Are you a runner?
I run for leisure, but do not compete like when I ran cross country and track in college. I have a lot of fun participating in a variety of conditioning. I play ice hockey throughout the year and strength train on most days of the week. I also enjoy playing in a basketball league from time to time.
Any PR you want to share (any distance)?
My PR’s in college were 16:04 for the 5k and 4:12 for the 1500meter.
How did you end up with a feature in the January issue of Runner’s World magazine?
Nicole Falcone, a writer for Runner’s World, asked me to create a series of exercises using foam rollers. Nicole is a member of our Wellness Center and she approached me last fall and asked if I would like to be a resource for a future article. Nicole happens to be in Erie because her boyfriend is a LECOM Medical Student.
Is that you in the photos?
No. They took photos of me at the Wellness Center performing the exercises. The photos were then sent and duplicated by a model for the magazine.
Most runners are familiar with the foam roller as a way to stretch/massage sort muscles, but you say
it’s also good for building muscles?
Yes, and the foam rolling strength routine is a great way to get runners to do strength training. Most runners own a foam roller. The exercises that I suggest can be done anywhere from the beginning of the runner’s warm-up or at the end of the run. It can be done in the office or simply at the track. The foam roller is very portable.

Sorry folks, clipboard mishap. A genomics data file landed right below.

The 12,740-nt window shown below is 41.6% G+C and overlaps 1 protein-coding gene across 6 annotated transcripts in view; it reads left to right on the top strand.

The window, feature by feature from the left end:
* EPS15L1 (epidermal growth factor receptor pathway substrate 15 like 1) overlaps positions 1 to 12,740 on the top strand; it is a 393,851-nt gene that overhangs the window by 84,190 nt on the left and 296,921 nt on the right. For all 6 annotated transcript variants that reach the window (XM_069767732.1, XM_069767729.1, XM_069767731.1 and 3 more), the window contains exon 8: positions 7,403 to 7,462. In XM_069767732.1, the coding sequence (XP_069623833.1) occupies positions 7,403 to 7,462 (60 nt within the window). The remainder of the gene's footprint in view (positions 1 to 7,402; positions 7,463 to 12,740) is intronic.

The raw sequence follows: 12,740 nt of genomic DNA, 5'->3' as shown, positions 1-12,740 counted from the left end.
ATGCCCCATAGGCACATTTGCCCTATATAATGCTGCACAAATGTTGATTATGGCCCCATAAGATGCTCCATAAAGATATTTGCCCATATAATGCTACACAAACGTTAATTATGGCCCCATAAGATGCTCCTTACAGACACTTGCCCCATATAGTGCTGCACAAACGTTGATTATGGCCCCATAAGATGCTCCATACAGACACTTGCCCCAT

And why should runners do strength training? Isn’t running enough?
It is well known in the world of strength & conditioning that runners are very asymmetrical. Many runners tend to be desk jockeys (let’s face it, our society as whole is moving less and sitting more.) The typical running pattern is what we call very sagital plane dominant. This plane is the same pattern we are in when we sit – hip flexed, knee flexed, ankle dorsiflexed.
Distance runners especially have weaker core muscles, glutes, tight hamstrings and hips flexors. Many runners unfortunately do not take time to balance their running with strength training.
A strength-training program can help improve areas of weakness commonly found in runners. The hips are the power source for runners. Hips should be strong and mobile. Any compromise in the hips can lead to low back or knee issues.